By Muza Mpofu-The Star
President Jacob Zuma has until Tuesday next week to step down as head of state or risk facing a fresh palace revolt.
Several ANC national executive committee (NEC) members told The Star that another motion of no confidence was on the cards against Zuma if he did not voluntarily leave the Union Buildings by the time the party’s top brass meet on Wednesday.
The ANC NEC will be meeting for the first time on Wednesday since Deputy President Cyril Ramaphosa won the presidency of the governing party last month, creating two centres of power.
Talks on Zuma’s fate started at the ANC conference and have now morphed into an elaborate plan to remove him in the wake of another damaging Constitutional Court finding that Parliament failed to hold him accountable on the Nkandla matter.
With Zuma facing impeachment from the highest office, it has emerged that Ramaphosa’s supporters want to test their strength in the NEC by tabling yet another motion of no confidence against Zuma.
The Star spoke to at least five ANC NEC members, all of whom confirmed that former tourism minister Derek Hanekom was preparing another motion against Zuma.
The embattled president has already survived two motions of no confidence in the NEC, as well as eight in Parliament.
But since he stepped down as ANC president, and the loss of his preferred candidate, Nkosazana Dlamini Zuma, to take over the party reins, his critics are baying for blood.
The president is facing calls to step down from inside the ANC, and from its alliance partners, the SACP and Cosatu.
Hanekom said he hoped that Zuma would leave voluntarily, but he would not be drawn on the planned motion of no confidence.
He has previously come under fire from NEC member and Communications Minister Mmamoloko Kubayi for using social media to attack Zuma.
Kubayi was opposed to public calls from ANC leaders for Zuma to be removed.
When contacted, Kubayi said: “Let’s leave it, I do not want to talk publicly about this matter.”
An ANC NEC member from the Eastern Cape, the province that gave Ramaphosa the most support, said Zuma’s continued stay at the Union Buildings amid the pending judicial commission of inquiry and the court battles he was engaged in would deal a huge blow to the party’s electoral prospects next year.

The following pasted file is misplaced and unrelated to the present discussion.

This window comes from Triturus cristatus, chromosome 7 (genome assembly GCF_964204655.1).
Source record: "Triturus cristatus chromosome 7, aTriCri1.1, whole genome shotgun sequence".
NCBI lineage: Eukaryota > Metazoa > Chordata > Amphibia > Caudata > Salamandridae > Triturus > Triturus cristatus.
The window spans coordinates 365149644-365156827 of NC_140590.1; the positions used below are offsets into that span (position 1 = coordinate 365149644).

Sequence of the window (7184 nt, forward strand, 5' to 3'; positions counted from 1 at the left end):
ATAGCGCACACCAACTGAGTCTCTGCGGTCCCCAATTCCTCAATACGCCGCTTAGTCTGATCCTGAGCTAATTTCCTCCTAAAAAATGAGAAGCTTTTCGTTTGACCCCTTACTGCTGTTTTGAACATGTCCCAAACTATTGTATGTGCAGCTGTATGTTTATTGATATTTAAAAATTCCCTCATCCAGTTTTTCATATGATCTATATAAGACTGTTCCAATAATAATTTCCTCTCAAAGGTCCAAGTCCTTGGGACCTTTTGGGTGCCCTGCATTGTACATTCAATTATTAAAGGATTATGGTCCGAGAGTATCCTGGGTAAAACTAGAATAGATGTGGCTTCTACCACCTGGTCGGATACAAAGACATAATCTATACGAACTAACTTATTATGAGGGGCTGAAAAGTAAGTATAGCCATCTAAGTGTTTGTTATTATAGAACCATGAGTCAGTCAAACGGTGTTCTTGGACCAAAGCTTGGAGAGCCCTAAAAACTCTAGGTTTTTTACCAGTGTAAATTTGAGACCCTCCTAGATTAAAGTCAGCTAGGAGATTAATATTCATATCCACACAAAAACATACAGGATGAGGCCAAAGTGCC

“We saw how the negativity of our national politics can impact on how people believe the ANC can capably run local spheres of government when we lost municipal elections in 2016, especially in Gauteng.
“Given everything that is happening, from the state capture inquiry and the rulings against the president, it will help our movement if we find a way to ensure that the image of the organisation is not overshadowed by these developments anymore,” the leader said.
A recently elected NEC member said that while any attempt to discuss Zuma’s departure would be met with opposition by those loyal to him, many members of the leading structure were concerned that the president was creating problems for both the party and the government.
“He has been the one who has been at the centre of the controversies that have led to the ANC’s loss of support, so any renewal in government affairs should be led by someone other than him. The new president (Ramaphosa) has been campaigning on the basis of rooting out corruption and dealing with those implicated in state capture. How can he lead that programme in government?” the leader asked.
SACP national spokesperson Alex Mashilo reiterated the party’s calls for Zuma’s removal, saying it was in his interest and that of the country to step down.
“We hope that the new leadership of the ANC has the best interests of the country at heart. They should be concerned about the problems that our country is facing, and they must seek to address them,” he said.
“What we respect is the independence of the elected leaders, and we would not want to single out certain members and say they must act this way or vote this way. They are capable of making that decision,” Mashilo said.
But Zuma’s removal would not be easy as he enjoyed widespread support in the NEC, with ANC Women’s League president Bathabile Dlamini and ANC Youth League leader Collen Maine in his corner.
Political analyst Ralph Mathekga has warned that any hasty move to recall Zuma without first trying to win over his backers would probably backfire on Ramaphosa.
“Even though Ramaphosa is the president, neither side won at Nasrec, hence the mixed bag of the new NEC in terms of its composition. Whatever is being plotted needs to be carefully planned, “ Mathekga said.
He added that while Ramaphosa based his campaign on rooting out corruption, his failure to garner a decisive majority during the conference meant he had to negotiate everything.
“That anti-corruption ticket did not win the conference, so he will not easily act on Zuma or anyone implicated. It goes without saying that every day Zuma remains in power will further diminish the ANC’s prospects of winning next year, and his supporters must realise that, but that does not mean they will be a pushover,” he said.